MASTER NOTES: Woulda, coulda, shoulda

Regular Master Notes readers/listeners will know well how I feel about the wins category in fantasy. If you’re new to Master Notes, or a regular reader/listener with the memory skills of a neon tetra, let me summarize: As a category, wins stink. They’re capricious, random events that don’t measure baseball player skill nor fantasy owner acumen.

Other than that, they’re great!

But like Mark Twain said about the weather, everybody complains about wins, but nobody does anything about it. So let’s correct that a little bit.

Since wins are primarily luck-based, I thought it might be worthwhile to check and see how many pitchers might have suffered from some bad luck, pitching well enough in games this season that they “shoulda” won, but in which they didn't actually get the wins. The idea is that maybe they will start pitching with better luck, and might therefore be in line for some luck regression—and a few more “W”s.

The first trick was to set the expectation of what should be a win for a starting pitcher. I made up a spreadsheet with every MLB start this season through Tuesday’s games, and checked out the average performance in wins. It turns out that starters won about 72% of their games in which they had at least 6.1 innings, with 1.0 baserunners per inning or fewer, 0.95 K/inning or more, and no more than 1 HR. That seemed like a reasonable definition of a “shoulda.”

(I know a shoulda could be more granular, and indeed I checked out every inning count over 5.0 against every BR/IP count and every K/IP count, which turned out to be a lot of work with not much benefit. Also, if you were wondering why Earned Runs aren’t in the calculation, I figured that they are often out of the pitcher’s control—runs scoring because of unfortunate sequencing, for instance, or because relievers allowed bequeathed runs to cross the plate.)

Step Two was to find out which pitchers were meeting those shoulda thresholds often. To nobody’s surprise, the elite pitchers were, well, the elite pitchers. Among pitchers with 10+ starts, the highest percentages of starts meeting the “shoulda” criteria were Jose Berrios (42% of starts); Chris Sale (40%); Corey Kluber, Luis Severino, Max Scherzer, Carlos Carrasco, Charlie Morton and Stephen Strasburg (33% each); Justin Verlander and Jacob deGrom (31% each); and  Aaron Nola, Trevor Bauer and Shohei Ohtani (29% each). And keep in mind that in many or even most cases, these aces missed a shoulda by narrowly missing just one of the target thresholds.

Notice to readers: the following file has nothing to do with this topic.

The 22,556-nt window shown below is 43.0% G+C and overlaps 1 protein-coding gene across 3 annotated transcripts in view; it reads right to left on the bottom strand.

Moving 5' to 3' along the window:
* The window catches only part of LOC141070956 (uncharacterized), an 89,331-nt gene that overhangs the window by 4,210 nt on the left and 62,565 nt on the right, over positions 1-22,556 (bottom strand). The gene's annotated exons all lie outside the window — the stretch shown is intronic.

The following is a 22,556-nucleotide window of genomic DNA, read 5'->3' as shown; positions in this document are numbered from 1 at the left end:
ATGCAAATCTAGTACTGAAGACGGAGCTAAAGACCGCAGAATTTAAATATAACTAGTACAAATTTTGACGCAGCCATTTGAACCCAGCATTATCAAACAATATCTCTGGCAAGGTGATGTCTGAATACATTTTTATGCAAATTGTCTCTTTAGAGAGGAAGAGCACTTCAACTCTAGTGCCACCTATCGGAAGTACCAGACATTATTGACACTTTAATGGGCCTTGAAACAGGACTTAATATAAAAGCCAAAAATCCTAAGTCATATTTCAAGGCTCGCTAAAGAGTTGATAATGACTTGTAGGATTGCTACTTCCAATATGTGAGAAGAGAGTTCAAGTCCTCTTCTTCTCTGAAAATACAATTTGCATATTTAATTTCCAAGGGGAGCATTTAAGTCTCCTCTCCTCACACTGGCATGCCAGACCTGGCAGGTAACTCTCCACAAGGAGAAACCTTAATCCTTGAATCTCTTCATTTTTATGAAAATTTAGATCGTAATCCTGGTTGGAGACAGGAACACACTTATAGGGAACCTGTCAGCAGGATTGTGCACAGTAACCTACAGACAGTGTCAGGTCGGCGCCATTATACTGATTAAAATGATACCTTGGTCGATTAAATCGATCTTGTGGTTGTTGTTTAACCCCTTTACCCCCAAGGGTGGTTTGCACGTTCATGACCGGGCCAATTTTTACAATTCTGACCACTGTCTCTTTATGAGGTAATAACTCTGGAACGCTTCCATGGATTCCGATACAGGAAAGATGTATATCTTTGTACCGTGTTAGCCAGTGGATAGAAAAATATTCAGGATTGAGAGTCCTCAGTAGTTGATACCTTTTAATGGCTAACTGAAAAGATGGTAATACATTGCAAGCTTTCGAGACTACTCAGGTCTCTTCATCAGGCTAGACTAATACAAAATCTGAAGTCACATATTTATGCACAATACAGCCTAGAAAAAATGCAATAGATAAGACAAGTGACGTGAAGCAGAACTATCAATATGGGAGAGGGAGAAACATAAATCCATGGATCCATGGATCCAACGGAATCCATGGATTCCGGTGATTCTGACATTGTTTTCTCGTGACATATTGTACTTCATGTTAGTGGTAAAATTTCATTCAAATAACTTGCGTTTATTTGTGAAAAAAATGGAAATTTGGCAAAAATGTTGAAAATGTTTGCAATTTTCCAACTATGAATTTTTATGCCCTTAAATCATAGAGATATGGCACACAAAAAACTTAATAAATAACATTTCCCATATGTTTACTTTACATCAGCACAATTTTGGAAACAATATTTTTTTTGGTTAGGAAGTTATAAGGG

Now, we’d expect that any pitcher will lose the occasional shoulda start despite good performance. But seven pitchers have lost at least two shouldas apiece. These are the pitchers who could be in line for a few extra wins as the season progresses—converting a more appropriate percentage of their shouldas and maybe even lucking into a few less-deserved wins to offset the ones they didn’t get earlier.

The parade of the unlucky is led by NYM ace Jacob deGrom, who has gone winless in five of his six shouldas. His April 23 start against ATL illustrates the two ways a shoulda becomes a didn’t. deGrom pitched brilliantly. He threw 7 IP, with 6 BR and 10 Ks. As mentioned, I didn’t count runs allowed, but the matter was moot since he didn’t allow any. After striking out the side in the seventh around a Dansby Swanson single, deGrom left the game having thrown 86 pitches, 67 for strikes.

It was the kind of game that is a pleasure to watch. And unfortunately, the Mets hitters were watching it, while not hitting. They were as unproductive through seven against Julio Teheran as the ATL hitters had been through seven against deGrom, scoring no runs and putting just six runners aboard.

That’s way number one not to get a win: have your team’s hitters take the evening off.

Remarkably, in the top of the eighth, the Mets batters, apparently realizing deGrom’s show was over when he was pinch-hit for, finally got busy and dusted off their bats. Well, sort of—they loaded the bases on a walk, a bunt single, and an error on a nubber to third. After a pitching change, Yoenis Cespedes flew out to short right, too short to score the runner. But then Asdrubal Cabrera and Jay Bruce singled back-to-back to plate three—and put deGrom in line for the win.

Needless to say, this is where way number two to not get a shoulda comes in: relievers blow the lead. The Mets brought in AJ Ramos, who sandwiched two walks around a K. The Mets brought in Jerry Blevins to put out the fire, but as a fireman, he would have been more comfortable in Fahrenheit 451 than in Field of Dreams. He gave up a ringing double to Freddie Freeman, scoring the two runners, and threatening deGrom’s shoulda.

The coûp de grace to the shoulda came in the bottom of the ninth, when Mets closer Jeurys Familia came in and promptly gave up a walk and a run-scoring triple, tying the game, and a couple of batters later, giving up a bunt hit to score the runner from third. Ballgame. What shoulda been a deGrom win...wasn’t.

The other starters with two or more shouldas are:

BOS ace LHP Chris Sale and HOUR HP Gerrit Cole, each of whom has six shouldas with four that didn’t pan out into wins.

And Trevor Bauer (RHP, CLE), Dylan Bundy (RHP, BAL), Justin Verlander (RHP, HOU) and Kyle Gibson (RHP, MIN), each of whom has two shouldas that didn’t get wins (although each of them did convert some shouldas into wins).

Of this bunch of unfortunates, the chances are nobody is going to give you a discount on deGrom, Sale, Cole, Bauer or Verlander based on their bad luck in shouldas. If you can persuade them to sell based on that factor, you should be in real estate. But if you’re chasing rainbows in the wins category, keep Bundy (3.81/1.19, 10.0 K/9) and Gibson (3.27/1.17, 8.8) in mind.

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  For more information about the terms used in this article, see our Glossary Primer.